Is Shafayat the answer to England's prayers?

Teenage talent provides much-needed hope as Asian cavaliers lead the way. Stephen Brenkley meets him

As if it is not possible to have too much of a good thing, an England team embark on Tuesday for a cricket tour of Australia. This time, it is the Under-19s who will leave a winter of fireside and poorly lit indoor nets to enter the lions' den.

As if it is not possible to have too much of a good thing, an England team embark on Tuesday for a cricket tour of Australia. This time, it is the Under-19s who will leave a winter of fireside and poorly lit indoor nets to enter the lions' den.

They travel in hope rather than expectation (which is what all sportsmen do who come here) and by the middle of February it is probable that the team song will not be a variation on "Happy Days Are Here Again".

The boy who will lead the teenage crusade is Bilal Shafayat, a prodigy from Nottingham. If he can survive the next six weeks, he can probably anticipate sooner rather than later the long international career for which he has long planned.

Shafayat had a bat thrust into his hand at the age of eight, partly because the game was in his heritage, partly because there was a council scheme. "My dad is very keen on the game and he took my brother and me along to keep us off the streets," he said.

He has a healthy regard for his own abilities, which he must try to ensure he does not overstate too soon. But to make it in the big league you need to have something else besides technique. Last summer, when Shafayat was breaking records for the Under-19s and firmly establishing himself in the Nottinghamshire middle order, he was being given some verbal stick by the opposition in one game and scratched around for a half-century. When he was dismissed, he passed the ring of fielders and said: "Thanks for the net, boys."

Shafayat is part of the Asian diaspora who are likely to form a significant proportion of England's cricket team in the future (and indeed, he himself is a smart tip already as a potential captain). The squad bound for Australia includesa Muslim, a Hindu and a Sikh.

As an example of multi-cultural Britain it takes some beating. It is noticeable that the players simply do not notice it. In the Under-9 to Under-19 age-group squads in the 38 English counties, 9.2 per cent had an Asian background in 2001. The proportion of players in county cricket is seven per cent.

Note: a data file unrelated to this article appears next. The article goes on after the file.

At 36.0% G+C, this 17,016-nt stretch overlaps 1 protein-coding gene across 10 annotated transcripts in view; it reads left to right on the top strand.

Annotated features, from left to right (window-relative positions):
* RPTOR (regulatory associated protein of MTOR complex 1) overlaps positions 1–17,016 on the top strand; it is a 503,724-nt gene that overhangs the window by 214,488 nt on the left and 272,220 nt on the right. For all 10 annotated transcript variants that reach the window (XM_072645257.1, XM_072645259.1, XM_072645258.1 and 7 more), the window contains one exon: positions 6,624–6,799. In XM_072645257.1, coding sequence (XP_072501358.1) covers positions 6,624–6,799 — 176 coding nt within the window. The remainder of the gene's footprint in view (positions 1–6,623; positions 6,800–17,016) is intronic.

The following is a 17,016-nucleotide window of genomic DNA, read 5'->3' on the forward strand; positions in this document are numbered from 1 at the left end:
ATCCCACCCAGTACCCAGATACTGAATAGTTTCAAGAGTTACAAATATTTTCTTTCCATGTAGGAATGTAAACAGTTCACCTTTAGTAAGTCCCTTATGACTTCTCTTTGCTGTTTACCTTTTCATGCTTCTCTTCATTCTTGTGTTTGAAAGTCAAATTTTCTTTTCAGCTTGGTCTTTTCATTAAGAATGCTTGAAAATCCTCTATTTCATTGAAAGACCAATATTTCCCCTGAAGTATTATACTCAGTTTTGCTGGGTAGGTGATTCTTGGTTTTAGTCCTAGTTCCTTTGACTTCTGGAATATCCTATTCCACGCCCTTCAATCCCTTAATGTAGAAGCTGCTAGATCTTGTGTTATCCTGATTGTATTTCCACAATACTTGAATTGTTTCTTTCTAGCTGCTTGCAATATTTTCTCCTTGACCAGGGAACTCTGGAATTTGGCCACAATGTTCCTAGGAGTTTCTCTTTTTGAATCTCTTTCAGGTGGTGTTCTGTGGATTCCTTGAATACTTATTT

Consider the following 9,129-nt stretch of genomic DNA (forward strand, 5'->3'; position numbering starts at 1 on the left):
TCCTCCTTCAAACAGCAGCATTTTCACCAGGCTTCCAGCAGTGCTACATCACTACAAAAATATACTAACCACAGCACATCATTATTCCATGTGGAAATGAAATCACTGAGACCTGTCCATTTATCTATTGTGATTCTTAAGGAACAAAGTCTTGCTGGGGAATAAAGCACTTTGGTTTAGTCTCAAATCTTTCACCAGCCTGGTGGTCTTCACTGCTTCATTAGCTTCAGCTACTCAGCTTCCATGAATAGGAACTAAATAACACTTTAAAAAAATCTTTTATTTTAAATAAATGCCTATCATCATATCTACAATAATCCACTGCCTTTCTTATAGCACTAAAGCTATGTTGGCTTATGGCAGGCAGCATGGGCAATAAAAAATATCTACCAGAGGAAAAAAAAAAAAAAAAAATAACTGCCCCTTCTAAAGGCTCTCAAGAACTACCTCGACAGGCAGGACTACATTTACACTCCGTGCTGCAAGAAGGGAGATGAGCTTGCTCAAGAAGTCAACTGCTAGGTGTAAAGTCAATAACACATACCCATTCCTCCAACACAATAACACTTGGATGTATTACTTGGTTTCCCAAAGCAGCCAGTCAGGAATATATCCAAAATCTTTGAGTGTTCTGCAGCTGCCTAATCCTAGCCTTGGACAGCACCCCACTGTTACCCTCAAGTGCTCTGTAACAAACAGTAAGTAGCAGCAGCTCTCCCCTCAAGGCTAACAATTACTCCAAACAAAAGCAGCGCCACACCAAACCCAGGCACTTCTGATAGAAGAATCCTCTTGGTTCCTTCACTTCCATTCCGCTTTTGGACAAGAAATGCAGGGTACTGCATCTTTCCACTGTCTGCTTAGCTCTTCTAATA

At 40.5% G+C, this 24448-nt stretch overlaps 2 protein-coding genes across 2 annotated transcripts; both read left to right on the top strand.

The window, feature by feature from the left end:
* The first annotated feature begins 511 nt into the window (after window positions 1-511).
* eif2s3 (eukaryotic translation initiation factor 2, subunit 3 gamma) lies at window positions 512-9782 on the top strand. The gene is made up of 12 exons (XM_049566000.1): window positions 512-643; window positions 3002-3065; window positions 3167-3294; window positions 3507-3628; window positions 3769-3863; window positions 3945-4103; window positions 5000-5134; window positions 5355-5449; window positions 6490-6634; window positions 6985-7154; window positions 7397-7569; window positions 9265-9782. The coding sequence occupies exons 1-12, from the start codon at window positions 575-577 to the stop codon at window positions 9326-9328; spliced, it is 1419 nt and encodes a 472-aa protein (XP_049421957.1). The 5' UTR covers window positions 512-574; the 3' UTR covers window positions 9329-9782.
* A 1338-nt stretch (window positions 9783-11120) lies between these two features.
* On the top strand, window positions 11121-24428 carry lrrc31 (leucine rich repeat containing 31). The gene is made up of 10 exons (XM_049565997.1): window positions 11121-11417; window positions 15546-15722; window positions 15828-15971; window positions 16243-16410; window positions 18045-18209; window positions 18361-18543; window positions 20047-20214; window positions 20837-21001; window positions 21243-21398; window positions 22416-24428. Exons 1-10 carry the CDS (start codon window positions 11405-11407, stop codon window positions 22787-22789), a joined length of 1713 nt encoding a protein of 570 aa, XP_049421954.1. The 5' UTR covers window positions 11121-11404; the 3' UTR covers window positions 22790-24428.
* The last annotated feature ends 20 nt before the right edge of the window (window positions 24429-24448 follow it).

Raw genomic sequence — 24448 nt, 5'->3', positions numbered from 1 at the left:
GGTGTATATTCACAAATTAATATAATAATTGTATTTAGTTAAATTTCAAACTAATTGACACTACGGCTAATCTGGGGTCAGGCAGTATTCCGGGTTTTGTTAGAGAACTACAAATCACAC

Shafayat admits still to an affinity with Pakistan, but there is absolutely no confusion about his allegiance. "The way I was brought up makes Pakistan very important. It's always been stressed how important your background and roots are. I go back every year. But it's not as luxurious a country as England is, you appreciate what you've got.

"Many people have asked me who I want to play cricket for, but I was born and brought up in England. It is my country and nothing would make me happier than playing cricket for it. I've never had a problem, though some people may feel they've been looked at in a different way."

He is a player in the classic Asian mould, with strong wrists and an attacking instinct. Last summer, he became the first player to make a double hundred and a hundred in the same Under-19 Test. He completed the season back at Nottingham by making his maiden first-class hundred. The county were 30 for 3 when he went in.

It is impossible for him to talk about cricket without mentioning the name of Andrew Jackman, the West Indian bowler who has been his mentor. Jackman noticed something in the junior Shafayat on that first council scheme and enlisted him for his Nottingham team, the West Indies Cavaliers.

The West Indies Cavaliers now have a huge number of Asian players. Shafayat still sees Jackman. "I model myself on him a way, maybe even idolise him. He's the man I talk to about cricket. When I used to keep wicket he was standing in the slips and we'd talk and I'd learn about captaincy."

Shafayat's ambition, as he quite freely makes clear, is to be the best batsman in the world. "It's something I said and I'll stick by it. I will never be satisfied with whatever I do. Being the England Under-19 captain is obviously a great privilege for now but you never know what's going to happen in the next couple of years, limited-overs internationals or maybe even Test cricket."

The manager of the Under-19 squad, Graham Saville, thinks Shafayat has it in him to be a model captain. "He's now in a line of Asians to captain England sides: Nasser Hussain, of course, and Owais Shah, who led a team in the Under-19 World Cup. But he's the first to lead a tour and I've been really pleased with the way he has led the team meetings and so on. If he continues like this we have a potential senior captain on our hands."

Shafayat's religion, like his roots, is a crucial aspect of his life. He is a devout Muslim. That, he insists, has never been a problem for him in a country where alcohol is an integral part of the recreational game. "I don't drink and I've never been tempted, even though it's around me all the time. I'm quite happy with my oranges and Tizers."

In accordance with those religious beliefs he finds time to pray five times a day. This is a problem only when he has to wake in the middle of the night and is sharing a room with a team-mate. It may also be a slightly difficult proposition in Australia. Five times a day might not be nearly enough to give his team a prayer.

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